The shortfall with a proprietorship is that the sole proprietor is personally liable for the business. There is no legal separation between the business and its owner. This creates unlimited liability from creditors and other business debts.

Key Features of a Sole Proprietorship:

  •  You can establish a sole proprietorship easily and instantly
  • Inexpensive to setup
  • Income and expenses reported on your personal tax return
  • You can mix business and personal assets

What are the setup cost?
The setup costs are relatively low. To Register a Master Business License online the government fee is $60. There are additional fees for name search and enhanced business name search.

How is a sole proprietorship taxed?
A proprietorship is not a separate legal entity and is taxed based on the proprietors personal income. A separate tax return is not required. The income or losses of the proprietorship will be taxed at the applicable marginal rate of the individual. If the business is profitable this may put you in a higher tax bracket.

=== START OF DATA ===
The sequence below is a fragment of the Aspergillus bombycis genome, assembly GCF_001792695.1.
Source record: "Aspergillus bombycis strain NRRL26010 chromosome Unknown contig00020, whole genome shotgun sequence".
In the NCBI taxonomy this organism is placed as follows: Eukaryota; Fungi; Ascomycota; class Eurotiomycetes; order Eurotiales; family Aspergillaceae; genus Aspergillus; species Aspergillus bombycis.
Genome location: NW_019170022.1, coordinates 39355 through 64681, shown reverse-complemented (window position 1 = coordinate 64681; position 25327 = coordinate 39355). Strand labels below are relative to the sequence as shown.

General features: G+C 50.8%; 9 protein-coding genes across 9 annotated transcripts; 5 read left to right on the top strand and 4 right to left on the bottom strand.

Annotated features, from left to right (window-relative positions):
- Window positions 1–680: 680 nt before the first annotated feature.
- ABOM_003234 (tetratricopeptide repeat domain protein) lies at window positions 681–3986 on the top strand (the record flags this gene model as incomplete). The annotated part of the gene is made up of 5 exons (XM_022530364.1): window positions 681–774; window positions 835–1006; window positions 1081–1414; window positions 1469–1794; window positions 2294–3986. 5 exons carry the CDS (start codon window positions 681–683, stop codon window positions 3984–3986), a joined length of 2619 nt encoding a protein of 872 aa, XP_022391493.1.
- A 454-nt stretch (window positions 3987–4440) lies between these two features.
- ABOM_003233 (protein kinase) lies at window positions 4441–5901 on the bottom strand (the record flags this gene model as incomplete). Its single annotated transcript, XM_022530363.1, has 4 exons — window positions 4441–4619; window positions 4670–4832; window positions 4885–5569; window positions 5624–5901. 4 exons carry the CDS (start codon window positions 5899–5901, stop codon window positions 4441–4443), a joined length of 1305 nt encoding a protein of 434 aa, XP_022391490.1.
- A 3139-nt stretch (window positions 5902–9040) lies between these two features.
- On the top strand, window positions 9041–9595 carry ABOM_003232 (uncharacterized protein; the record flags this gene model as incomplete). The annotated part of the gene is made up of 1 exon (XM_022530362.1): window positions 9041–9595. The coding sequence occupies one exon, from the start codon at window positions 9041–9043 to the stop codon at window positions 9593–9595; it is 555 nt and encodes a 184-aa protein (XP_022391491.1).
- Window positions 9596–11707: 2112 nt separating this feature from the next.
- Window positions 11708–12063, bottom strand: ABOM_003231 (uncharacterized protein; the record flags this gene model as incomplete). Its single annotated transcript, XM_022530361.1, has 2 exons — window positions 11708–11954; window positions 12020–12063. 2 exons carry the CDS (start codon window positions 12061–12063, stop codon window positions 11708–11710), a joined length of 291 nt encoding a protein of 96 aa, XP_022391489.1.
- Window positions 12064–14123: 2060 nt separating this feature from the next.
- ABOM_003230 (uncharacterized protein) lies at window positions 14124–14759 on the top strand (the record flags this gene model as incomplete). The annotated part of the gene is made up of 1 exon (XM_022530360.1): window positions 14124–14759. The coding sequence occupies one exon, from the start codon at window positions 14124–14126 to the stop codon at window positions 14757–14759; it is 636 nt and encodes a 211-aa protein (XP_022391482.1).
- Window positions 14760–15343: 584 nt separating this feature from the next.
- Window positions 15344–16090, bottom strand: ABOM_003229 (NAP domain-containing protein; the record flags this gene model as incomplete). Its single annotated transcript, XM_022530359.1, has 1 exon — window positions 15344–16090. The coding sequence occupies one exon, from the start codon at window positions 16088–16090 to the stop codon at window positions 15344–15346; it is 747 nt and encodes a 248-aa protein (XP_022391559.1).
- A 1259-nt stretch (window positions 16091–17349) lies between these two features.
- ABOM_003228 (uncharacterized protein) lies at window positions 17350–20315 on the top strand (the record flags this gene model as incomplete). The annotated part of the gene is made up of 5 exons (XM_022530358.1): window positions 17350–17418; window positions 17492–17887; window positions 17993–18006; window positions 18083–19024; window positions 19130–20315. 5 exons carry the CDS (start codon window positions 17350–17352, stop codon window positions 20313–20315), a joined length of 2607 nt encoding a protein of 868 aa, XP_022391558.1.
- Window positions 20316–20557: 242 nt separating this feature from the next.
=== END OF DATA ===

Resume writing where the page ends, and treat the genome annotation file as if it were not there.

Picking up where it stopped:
There is no need to obtain a CRA business number for a sole proprietorship. However, in certain circumstances you will be required to register a HST number. If you have employees you will be required to register a payroll number. All of which can be done over the phone by calling the CRA business line.

The income and expenses from the sole proprietorship can be reported on your T1 Personal Income Tax return on the T2125 Statement of Business Activities form. You will be required to keep all your receipts for income tax purposes.


 

 Our accounting firm is located in Mississauga and Brampton

We have offices in Mississauga and Brampton. Contact our firm to setup a sole proprietorship. We can help you understand the tax and accounting obligations of s a sole proprietorship.

Review of child and family benefits and credits

Child and Family Benefits

Child and Family Benefits

 Review of child and family benefits and credits

What the Canada Revenue Agency is looking for?

The Canada Revenue Agency (CRA) continuously conducts reviews and audits of child tax benefits and other family benefits. The process usually starts off with a questionnaire or a phone call. Taxpayers get confused and don’t really know which documents the CRA is looking for. This results in Universal Child Care Benefits (UCCB) and Canada Child Tax Benefit (CCTB) payments being stopped or delayed.

To support your residential address you will be required to provide the following documents:

 

Part 1: Information about your residential address


Property Owner:

If you are the owner of your residence, a copy of your property tax bill for each year under review. The property tax bill should include all your personal details such as your full name, address of the property, and the year of the bill.